- They will also incentivise education institutions to offer maths by providing a £600 premium to existing per pupil funding rates for each additional student who takes maths or further maths at AS/A level or core maths. The government will invest £84m over the next five years to deliver a comprehensive programme to improve the teaching of computing and drive up participation in computer science.
Infrastructure: The Government’s infrastructure programme matches the vigour of the employment shake up.
- They’ve pledged to increase the National Productivity Investment Fund to £31bn, supporting investments in transport, housing and digital infrastructure; support electric vehicles through £400m charging infrastructure investment and an extra £100m to extend the plug-in car grant; boost the digital infrastructure with over £1bn of public investment, including £176m for 5G and £200m for local areas to encourage roll out of full-fibre networks.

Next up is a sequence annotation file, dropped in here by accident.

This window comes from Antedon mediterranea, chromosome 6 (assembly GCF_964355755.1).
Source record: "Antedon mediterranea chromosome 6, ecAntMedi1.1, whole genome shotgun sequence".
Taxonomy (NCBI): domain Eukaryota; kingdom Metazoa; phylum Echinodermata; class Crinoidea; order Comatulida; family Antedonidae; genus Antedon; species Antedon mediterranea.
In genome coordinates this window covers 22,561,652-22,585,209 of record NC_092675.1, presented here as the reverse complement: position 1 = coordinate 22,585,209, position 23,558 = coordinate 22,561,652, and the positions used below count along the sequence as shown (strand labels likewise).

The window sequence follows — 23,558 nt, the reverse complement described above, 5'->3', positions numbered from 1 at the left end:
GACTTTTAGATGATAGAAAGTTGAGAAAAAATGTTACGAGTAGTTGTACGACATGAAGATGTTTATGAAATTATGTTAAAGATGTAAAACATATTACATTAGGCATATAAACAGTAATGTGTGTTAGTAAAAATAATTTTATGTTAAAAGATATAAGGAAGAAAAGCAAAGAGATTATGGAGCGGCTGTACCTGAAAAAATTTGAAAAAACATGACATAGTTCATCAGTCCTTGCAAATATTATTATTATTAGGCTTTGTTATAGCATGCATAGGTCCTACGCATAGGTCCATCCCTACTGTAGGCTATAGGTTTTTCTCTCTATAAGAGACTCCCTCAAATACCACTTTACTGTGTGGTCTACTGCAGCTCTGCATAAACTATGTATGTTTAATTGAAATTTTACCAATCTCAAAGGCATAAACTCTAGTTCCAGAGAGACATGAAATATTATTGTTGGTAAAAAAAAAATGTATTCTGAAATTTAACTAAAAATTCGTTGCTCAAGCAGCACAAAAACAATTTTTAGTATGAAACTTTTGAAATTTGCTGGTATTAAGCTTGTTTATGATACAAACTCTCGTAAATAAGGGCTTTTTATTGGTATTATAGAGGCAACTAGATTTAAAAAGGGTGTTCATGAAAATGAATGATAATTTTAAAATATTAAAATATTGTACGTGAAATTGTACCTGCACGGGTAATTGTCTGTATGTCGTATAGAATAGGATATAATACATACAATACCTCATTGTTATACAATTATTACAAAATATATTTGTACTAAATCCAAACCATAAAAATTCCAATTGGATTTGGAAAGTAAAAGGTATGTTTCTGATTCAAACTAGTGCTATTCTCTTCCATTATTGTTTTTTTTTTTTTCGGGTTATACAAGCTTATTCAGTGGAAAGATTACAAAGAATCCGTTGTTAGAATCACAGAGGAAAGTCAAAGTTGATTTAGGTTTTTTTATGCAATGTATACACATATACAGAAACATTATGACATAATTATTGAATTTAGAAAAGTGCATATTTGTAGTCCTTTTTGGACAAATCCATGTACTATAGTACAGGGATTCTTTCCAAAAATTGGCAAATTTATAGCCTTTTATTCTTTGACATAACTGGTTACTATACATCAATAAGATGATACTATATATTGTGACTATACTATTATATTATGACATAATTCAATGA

Business Environment: BEIS want Britain to be back on top when it comes to starting and growing a business.
- They’re launching and rolling out Sector Deals – partnerships between government and industry aiming to increase sector productivity. The first Sector Deals are in life sciences, construction, artificial intelligence and the automotive sector.
- They’re also driving over £20bn of investment in innovative and high potential businesses, including through establishing a new £2.5bn Investment Fund, incubated in the British Business Bank. And they’re conducting a review of what actions could be most effective in improving productivity of SMEs, including how to address the ‘long tail’ of less productive businesses.
Places: Finally, BEIS wants a fluid Britain.
- They’ve agreed Local Industrial Strategies that build on local strengths and deliver on economic opportunities; create a new Transforming Cities fund that will provide £1.7bn for intra-city transport. This will fund projects that drive productivity by improving connections within city regions; and provide £42m to pilot a Teacher Development Premium. This will test the impact of a £1000 budget for high-quality professional development for teachers working in areas that have fallen behind.